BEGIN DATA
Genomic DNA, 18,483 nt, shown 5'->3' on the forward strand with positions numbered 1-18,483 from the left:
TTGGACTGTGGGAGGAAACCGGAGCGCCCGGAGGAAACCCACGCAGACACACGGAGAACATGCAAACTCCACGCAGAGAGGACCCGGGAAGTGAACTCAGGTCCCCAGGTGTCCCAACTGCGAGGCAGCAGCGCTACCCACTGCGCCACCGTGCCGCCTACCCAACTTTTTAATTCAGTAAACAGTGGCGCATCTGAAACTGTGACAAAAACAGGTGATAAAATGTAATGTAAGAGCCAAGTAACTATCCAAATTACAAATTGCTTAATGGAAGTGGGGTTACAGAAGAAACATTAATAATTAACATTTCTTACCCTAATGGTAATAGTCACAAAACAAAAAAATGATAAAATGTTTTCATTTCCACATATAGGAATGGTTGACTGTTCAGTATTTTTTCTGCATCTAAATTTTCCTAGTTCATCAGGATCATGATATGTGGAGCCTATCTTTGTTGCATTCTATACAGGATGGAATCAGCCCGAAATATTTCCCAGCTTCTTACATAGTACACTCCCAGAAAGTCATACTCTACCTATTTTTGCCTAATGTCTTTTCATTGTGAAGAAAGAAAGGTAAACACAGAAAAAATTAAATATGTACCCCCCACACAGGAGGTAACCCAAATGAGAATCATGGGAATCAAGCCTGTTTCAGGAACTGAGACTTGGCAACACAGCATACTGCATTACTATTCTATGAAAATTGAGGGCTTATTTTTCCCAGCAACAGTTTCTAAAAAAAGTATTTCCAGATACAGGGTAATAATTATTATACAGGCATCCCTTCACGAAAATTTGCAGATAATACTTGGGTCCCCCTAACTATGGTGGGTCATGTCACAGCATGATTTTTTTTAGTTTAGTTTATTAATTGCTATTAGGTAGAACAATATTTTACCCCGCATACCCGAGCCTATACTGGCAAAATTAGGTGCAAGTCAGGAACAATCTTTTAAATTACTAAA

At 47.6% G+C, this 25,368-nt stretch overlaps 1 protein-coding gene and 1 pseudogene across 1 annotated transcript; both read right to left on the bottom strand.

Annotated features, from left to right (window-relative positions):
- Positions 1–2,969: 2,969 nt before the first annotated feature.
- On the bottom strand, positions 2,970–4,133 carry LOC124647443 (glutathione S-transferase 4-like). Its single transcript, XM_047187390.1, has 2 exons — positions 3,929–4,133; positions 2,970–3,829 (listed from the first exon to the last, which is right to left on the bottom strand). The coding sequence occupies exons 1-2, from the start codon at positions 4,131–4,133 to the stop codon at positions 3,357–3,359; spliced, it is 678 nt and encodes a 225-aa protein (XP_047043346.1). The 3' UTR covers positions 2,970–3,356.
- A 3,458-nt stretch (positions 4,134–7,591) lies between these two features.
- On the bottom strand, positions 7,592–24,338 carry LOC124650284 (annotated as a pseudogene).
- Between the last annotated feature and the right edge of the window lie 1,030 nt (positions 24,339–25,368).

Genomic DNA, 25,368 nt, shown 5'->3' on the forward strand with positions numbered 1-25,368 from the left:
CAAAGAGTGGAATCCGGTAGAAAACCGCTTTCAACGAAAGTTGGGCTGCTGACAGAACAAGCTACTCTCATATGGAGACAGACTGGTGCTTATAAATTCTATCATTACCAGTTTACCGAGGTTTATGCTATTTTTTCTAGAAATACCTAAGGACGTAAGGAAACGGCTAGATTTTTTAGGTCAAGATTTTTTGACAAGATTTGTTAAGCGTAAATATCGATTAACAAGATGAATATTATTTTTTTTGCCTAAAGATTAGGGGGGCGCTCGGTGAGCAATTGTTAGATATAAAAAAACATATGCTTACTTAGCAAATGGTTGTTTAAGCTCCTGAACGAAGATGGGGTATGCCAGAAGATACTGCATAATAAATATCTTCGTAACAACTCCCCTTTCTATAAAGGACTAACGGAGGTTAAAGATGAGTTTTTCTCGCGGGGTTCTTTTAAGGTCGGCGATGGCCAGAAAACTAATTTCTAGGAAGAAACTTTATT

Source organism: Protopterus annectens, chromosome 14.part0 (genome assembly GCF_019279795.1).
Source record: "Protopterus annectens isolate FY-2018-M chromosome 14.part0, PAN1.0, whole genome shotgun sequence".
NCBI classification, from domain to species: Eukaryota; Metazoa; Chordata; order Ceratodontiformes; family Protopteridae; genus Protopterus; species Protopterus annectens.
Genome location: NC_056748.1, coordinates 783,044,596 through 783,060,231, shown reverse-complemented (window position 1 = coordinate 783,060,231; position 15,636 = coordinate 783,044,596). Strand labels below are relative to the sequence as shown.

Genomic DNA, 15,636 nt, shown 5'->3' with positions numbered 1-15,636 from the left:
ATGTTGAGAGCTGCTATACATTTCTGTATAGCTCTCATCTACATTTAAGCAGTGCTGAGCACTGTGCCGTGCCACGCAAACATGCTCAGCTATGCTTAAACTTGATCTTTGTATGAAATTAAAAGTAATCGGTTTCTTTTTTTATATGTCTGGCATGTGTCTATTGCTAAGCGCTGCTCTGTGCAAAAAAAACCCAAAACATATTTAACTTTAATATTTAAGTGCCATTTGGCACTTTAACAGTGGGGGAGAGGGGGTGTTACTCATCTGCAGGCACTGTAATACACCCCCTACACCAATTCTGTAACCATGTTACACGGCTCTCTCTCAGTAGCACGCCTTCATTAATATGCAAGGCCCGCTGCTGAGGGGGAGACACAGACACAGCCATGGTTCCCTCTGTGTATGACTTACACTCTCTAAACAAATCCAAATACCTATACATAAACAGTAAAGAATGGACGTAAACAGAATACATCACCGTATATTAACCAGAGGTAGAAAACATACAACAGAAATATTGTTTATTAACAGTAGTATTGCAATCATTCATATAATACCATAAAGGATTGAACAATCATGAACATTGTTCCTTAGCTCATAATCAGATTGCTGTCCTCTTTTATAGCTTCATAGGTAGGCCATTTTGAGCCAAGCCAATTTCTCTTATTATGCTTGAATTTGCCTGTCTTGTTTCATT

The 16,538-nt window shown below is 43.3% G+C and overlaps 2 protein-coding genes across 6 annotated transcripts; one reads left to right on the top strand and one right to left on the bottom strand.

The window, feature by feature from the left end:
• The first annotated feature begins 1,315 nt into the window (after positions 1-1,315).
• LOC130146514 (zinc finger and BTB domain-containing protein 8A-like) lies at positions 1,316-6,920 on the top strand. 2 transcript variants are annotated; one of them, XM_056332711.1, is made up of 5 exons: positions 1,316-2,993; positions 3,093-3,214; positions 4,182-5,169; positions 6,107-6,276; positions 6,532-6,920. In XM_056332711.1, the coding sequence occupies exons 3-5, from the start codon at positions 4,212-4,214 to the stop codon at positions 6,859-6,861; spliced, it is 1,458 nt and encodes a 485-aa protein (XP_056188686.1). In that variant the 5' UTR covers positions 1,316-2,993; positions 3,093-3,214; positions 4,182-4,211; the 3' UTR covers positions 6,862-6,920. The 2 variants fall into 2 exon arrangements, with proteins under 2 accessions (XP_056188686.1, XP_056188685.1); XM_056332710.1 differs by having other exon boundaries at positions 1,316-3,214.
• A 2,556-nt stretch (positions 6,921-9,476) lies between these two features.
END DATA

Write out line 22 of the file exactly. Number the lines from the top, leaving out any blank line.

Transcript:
• A 2,556-nt stretch (positions 6,921-9,476) lies between these two features.